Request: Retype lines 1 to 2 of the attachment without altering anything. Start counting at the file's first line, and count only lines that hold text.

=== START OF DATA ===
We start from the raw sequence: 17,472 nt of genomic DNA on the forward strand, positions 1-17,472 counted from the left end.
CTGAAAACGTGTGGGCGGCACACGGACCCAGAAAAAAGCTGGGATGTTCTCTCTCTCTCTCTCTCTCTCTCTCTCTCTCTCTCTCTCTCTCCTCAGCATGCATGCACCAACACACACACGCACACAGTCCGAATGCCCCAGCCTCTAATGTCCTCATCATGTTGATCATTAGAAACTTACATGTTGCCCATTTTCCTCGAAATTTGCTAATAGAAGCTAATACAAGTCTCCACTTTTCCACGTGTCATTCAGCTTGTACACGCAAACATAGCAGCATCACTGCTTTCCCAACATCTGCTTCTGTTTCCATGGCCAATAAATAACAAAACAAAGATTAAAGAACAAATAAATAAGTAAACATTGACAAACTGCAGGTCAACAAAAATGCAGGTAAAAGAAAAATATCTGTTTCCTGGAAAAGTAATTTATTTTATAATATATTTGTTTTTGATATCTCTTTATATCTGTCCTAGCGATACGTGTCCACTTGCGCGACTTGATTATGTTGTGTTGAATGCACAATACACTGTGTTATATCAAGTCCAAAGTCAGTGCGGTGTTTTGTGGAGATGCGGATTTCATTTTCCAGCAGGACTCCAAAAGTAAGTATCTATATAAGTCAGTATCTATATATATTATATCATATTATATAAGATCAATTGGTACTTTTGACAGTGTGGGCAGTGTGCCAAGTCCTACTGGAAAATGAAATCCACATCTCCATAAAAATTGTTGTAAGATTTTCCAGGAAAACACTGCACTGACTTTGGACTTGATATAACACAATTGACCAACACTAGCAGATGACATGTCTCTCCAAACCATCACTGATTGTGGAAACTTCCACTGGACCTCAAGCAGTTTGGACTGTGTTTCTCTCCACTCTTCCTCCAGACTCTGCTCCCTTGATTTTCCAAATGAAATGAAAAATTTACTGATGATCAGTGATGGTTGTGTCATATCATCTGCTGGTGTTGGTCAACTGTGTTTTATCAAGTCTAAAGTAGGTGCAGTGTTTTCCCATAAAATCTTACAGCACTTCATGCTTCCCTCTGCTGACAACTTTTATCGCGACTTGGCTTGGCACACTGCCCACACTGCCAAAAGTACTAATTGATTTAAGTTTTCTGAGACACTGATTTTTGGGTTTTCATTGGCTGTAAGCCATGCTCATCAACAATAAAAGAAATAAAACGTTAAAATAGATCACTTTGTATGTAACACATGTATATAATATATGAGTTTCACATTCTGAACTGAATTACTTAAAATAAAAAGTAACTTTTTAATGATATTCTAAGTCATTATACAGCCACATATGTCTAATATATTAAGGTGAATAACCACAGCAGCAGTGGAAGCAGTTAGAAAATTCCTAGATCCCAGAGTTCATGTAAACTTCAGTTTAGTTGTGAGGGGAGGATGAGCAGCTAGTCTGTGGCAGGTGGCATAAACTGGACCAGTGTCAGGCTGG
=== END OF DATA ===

We start from the raw sequence: 17,472 nt of genomic DNA on the forward strand, positions 1-17,472 counted from the left end.
CTGAAAACGTGTGGGCGGCACACGGACCCAGAAAAAAGCTGGGATGTTCTCTCTCTCTCTCTCTCTCTCTCTCTCTCTCTCTCTCTCTCTCCTCAGCATGCATGCACCAACACACACACGCACACAGTCCGAATGCCCCAGCCTCTAATGTCCTCATCATGTTGATCATTAGAAACTTACATGTTGCCCATTTTCCTCGAAATTTGCTAATAGAAGCTAATACAAGTCTCCACTTTTCCACGTGTCATTCAGCTTGTACACGCAAACATAGCAGCATCACTGCTTTCCCAACATCTGCTTCTGTTTCCATGGCCAATAAATAACAAAACAAAGATTAAAGAACAAATAAATAAGTAAACATTGACAAACTGCAGGTCAACAAAAATGCAGGTAAAAGAAAAATATCTGTTTCCTGGAAAAGTAATTTATTTTATAATATATTTGTTTTTGATATCTCTTTATATCTGTCCTAGCGATACGTGTCCACTTGCGCGACTTGATTATGTTGTGTTGAATGCACAATACACTGTGTTATATCAAGTCCAAAGTCAGTGCGGTGTTTTGTGGAGATGCGGATTTCATTTTCCAGCAGGACTCCAAAAGTAAGTATCTATATAAGTCAGTATCTATATATATTATATCATATTATATAAGATCAATTGGTACTTTTGACAGTGTGGGCAGTGTGCCAAGTCCTACTGGAAAATGAAATCCACATCTCCATAAAAATTGTTGTAAGATTTTCCAGGAAAACACTGCACTGACTTTGGACTTGATATAACACAATTGACCAACACTAGCAGATGACATGTCTCTCCAAACCATCACTGATTGTGGAAACTTCCACTGGACCTCAAGCAGTTTGGACTGTGTTTCTCTCCACTCTTCCTCCAGACTCTGCTCCCTTGATTTTCCAAATGAAATGAAAAATTTACTGATGATCAGTGATGGTTGTGTCATATCATCTGCTGGTGTTGGTCAACTGTGTTTTATCAAGTCTAAAGTAGGTGCAGTGTTTTCCCATAAAATCTTACAGCACTTCATGCTTCCCTCTGCTGACAACTTTTATCGCGACTTGGCTTGGCACACTGCCCACACTGCCAAAAGTACTAATTGATTTAAGTTTTCTGAGACACTGATTTTTGGGTTTTCATTGGCTGTAAGCCATGCTCATCAACAATAAAAGAAATAAAACGTTAAAATAGATCACTTTGTATGTAACACATGTATATAATATATGAGTTTCACATTCTGAACTGAATTACTTAAAATAAAAAGTAACTTTTTAATGATATTCTAAGTCATTATACAGCCACATATGTCTAATATATTAAGGTGAATAACCACAGCAGCAGTGGAAGCAGTTAGAAAATTCCTAGATCCCAGAGTTCATGTAAACTTCAGTTTAGTTGTGAGGGGAGGATGAGCAGCTAGTCTGTGGCAGGTGGCATAAACTGGACCAGTGTCAGGCTGG